Jul 13 2016

Trying out LXD containers on Ubuntu on DigitalOcean, with block storage

We have seen how to try out LXD containers on Ubuntu on DigitalOcean. In this post, we will see how to use the new DigitalOcean block storage support (just out of beta!).

This new block storage has the benefit of being additional separate disk space that should be faster to access. Then, software such as LXD would benefit from this. Without block storage, the ZFS pool for LXD is stored as a loopback file on the ext4 root filesystem. With block storage, the ZFS pool for LXD is stored on the block device of the block storage.

When you start a new droplet, you get by default the ext4 filesystem and you cannot change it easily. Some people managed to hack around this issue, https://github.com/fxlv/docs/blob/master/freebsd/freebsd-with-zfs-digitalocean.md though there are no instructions on how to do with a Linux distribution. The new block storage allows to get ZFS on additional block devices without hacks.

DO-block-storage-early

Actually, this block storage feature is so new that even the DigitalOcean page still asks you to request early access.

DO-block-storage-ready

When you create a VPS, you have now the option to specify additional block storage. The pricing is quite simple, US$0.10 per GB, and you can specify from 1 GB and upwards.

It is also possible to add block storage to an existing VPS. Finally, as shown in the screenshot, block storage is currently available at the NYC1 and SFO2 datacenters.

For our testing, we created an Ubuntu 16.04 $20/month VPS at the SFO2 datacenter. It is a dual-core VPS with 2GB of RAM.

The standard disk is

Disk /dev/vda: 40 GiB, 42949672960 bytes, 83886080 sectors
Units: sectors of 1 * 512 = 512 bytes
Sector size (logical/physical): 512 bytes / 512 bytes
I/O size (minimum/optimal): 512 bytes / 512 bytes
Disklabel type: gpt
Disk identifier: 4CF812E3-1423-1923-B28E-FDD6817901CA

Device Start End Sectors Size Type
/dev/vda1 2048 83886046 83883999 40G Linux filesystem

While the block device for the block storage is

Disk /dev/sda: 50 GiB, 53687091200 bytes, 104857600 sectors
Units: sectors of 1 * 512 = 512 bytes
Sector size (logical/physical): 512 bytes / 512 bytes
I/O size (minimum/optimal): 512 bytes / 512 bytes

 

Here is how to configure LXD to use the new block device,

root@ubuntu-2gb-sfo2-01:~# lxd init
Name of the storage backend to use (dir or zfs): zfs
Create a new ZFS pool (yes/no)? yes
Name of the new ZFS pool: mylxd-pool
Would you like to use an existing block device (yes/no)? yes
Path to the existing block device: /dev/sda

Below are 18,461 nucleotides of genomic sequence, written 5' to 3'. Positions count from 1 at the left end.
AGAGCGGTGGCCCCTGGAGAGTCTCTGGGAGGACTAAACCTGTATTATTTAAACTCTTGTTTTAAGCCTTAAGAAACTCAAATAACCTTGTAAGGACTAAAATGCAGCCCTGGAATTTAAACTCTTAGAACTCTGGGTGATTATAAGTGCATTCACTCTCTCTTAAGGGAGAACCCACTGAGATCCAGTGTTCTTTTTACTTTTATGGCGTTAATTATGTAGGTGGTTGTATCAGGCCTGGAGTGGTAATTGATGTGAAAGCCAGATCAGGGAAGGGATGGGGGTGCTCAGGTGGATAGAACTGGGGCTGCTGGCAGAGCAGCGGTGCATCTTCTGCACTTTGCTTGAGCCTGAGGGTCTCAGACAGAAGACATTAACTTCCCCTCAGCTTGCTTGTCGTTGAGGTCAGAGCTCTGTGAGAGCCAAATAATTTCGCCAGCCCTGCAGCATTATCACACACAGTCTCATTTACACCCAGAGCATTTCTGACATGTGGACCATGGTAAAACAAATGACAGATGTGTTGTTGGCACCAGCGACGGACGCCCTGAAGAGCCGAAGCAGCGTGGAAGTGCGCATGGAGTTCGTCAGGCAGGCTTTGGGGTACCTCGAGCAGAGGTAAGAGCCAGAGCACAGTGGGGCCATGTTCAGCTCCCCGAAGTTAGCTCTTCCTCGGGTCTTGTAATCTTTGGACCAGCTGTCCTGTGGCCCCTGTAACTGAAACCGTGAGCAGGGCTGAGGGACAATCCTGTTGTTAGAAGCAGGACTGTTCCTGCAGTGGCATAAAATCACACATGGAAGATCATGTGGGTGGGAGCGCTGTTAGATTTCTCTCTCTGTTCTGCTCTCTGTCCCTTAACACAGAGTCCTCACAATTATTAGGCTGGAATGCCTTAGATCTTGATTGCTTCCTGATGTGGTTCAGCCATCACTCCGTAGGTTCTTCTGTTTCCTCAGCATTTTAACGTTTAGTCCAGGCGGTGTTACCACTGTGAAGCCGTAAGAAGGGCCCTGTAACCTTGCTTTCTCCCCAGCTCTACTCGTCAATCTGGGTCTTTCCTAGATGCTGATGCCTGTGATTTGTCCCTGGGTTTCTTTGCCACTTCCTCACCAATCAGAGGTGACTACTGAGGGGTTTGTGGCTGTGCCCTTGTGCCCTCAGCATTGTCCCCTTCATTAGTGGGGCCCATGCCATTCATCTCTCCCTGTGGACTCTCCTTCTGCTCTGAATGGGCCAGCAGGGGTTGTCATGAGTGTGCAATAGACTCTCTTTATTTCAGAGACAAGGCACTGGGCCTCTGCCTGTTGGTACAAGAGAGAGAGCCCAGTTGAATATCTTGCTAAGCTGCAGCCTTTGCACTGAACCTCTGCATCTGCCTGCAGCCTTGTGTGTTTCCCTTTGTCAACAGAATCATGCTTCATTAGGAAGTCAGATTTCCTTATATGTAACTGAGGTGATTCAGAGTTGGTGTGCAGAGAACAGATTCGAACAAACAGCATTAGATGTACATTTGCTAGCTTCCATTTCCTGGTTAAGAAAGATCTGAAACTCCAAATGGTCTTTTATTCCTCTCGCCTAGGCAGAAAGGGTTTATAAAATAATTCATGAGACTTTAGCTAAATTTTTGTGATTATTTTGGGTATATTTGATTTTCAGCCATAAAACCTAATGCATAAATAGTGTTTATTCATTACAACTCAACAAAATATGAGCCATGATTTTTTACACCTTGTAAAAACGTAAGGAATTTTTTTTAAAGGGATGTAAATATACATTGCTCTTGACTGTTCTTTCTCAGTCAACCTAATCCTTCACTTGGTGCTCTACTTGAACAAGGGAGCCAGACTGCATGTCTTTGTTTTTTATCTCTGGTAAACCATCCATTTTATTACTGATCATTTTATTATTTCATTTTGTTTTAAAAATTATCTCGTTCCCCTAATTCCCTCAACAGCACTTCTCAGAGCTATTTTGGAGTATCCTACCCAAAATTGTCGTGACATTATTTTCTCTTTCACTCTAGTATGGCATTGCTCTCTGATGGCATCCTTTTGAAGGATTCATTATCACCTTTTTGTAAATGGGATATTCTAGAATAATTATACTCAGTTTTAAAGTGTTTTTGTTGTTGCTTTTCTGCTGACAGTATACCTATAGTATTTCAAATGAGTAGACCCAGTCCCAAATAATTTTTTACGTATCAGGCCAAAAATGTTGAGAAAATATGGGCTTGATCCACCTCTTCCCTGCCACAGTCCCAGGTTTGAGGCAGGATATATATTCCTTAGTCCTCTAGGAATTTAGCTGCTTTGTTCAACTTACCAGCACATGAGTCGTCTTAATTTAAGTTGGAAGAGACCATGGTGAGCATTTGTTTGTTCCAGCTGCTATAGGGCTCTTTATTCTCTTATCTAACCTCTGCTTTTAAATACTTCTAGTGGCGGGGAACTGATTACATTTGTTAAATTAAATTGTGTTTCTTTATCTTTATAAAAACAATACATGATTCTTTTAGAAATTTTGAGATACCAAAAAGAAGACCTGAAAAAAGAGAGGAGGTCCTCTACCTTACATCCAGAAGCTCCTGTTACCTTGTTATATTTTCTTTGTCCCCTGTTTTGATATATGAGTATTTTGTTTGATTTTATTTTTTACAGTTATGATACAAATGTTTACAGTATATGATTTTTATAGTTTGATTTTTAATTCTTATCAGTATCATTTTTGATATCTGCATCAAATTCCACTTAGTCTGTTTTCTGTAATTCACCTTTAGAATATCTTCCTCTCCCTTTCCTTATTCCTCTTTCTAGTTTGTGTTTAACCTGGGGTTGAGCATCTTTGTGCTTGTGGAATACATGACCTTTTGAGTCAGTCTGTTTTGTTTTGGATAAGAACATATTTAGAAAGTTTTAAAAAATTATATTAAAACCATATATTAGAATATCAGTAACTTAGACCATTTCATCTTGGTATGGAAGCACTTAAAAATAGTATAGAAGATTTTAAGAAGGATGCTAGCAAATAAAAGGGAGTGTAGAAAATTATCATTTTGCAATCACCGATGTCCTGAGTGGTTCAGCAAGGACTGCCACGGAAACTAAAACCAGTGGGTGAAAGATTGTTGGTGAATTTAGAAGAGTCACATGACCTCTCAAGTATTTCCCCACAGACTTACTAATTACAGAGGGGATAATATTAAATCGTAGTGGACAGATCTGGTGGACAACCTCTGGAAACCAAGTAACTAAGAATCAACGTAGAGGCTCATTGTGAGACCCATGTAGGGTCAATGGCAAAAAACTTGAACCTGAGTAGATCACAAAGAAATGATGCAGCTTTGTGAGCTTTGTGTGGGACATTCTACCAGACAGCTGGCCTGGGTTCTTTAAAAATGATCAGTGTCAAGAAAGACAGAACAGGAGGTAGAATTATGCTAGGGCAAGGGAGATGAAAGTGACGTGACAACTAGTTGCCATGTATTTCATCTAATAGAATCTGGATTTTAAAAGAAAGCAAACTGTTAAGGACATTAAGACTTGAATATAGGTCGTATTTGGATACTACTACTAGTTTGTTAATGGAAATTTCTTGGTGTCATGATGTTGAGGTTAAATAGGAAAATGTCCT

Would you like LXD to be available over the network (yes/no)? no
Do you want to configure the LXD bridge (yes/no)? yes
Warning: Stopping lxd.service, but it can still be activated by:
 lxd.socket

LXD has been successfully configured.

Let’s see some benchmarks! We run bonnie++, first on the standard storage, then on the new block storage,

# bonnie -d /tmp/ -s 4G -n 0 -m STANDARDSTORAGE -f -b -u root

Version 1.97 Sequential Output Sequential Input Random
Seeks
Sequential Create Random Create
Size Per Char Block Rewrite Per Char Block Num Files Create Read Delete Create Read Delete
K/sec % CPU K/sec % CPU K/sec % CPU K/sec % CPU K/sec % CPU /sec % CPU /sec % CPU /sec % CPU /sec % CPU /sec % CPU /sec % CPU /sec % CPU
STANDARDSTORAGE 4G 749901 92 611116 80 1200389 76 +++++ +++
Latency 50105us 105ms 7687us 11021us Latency

# bonnie -d /media/blockstorage -s 4G -n 0 -m BLOCKSTORAGE -f -b -u root

Version 1.97 Sequential Output Sequential Input Random
Seeks
Sequential Create Random Create
Size Per Char Block Rewrite Per Char Block Num Files Create Read Delete Create Read Delete
K/sec % CPU K/sec % CPU K/sec % CPU K/sec % CPU K/sec % CPU /sec % CPU /sec % CPU /sec % CPU /sec % CPU /sec % CPU /sec % CPU /sec % CPU
BLOCKSTORAGE 4G 193923 23 96283 14 217073 18 2729 58
Latency 546ms 165ms 8882us 35690us Latency

The immediate benefits are that the latency is much lower with the new block storage, and the CPU usage is also low.

Let’s try with dd,

root@ubuntu-2gb-sfo2-01:~# dd if=/dev/zero of=/tmp/standardstorage.img bs=4M count=1024
1024+0 records in
1024+0 records out
4294967296 bytes (4.3 GB, 4.0 GiB) copied, 4.91043 s, 875 MB/s

root@ubuntu-2gb-sfo2-01:~# dd if=/dev/zero of=/media/blockstorage/blockstorage.img bs=4M count=1024
1024+0 records in
1024+0 records out
4294967296 bytes (4.3 GB, 4.0 GiB) copied, 19.8969 s, 216 MB/s

On the other hand, the standard storage appears four times faster than the new block storage.

I am not sure how these should be interpreted. I look forward to reading other reports about this.

 

 

Permanent link to this article: https://blog.simos.info/trying-out-lxd-containers-on-ubuntu-on-digitalocean-with-block-storage/

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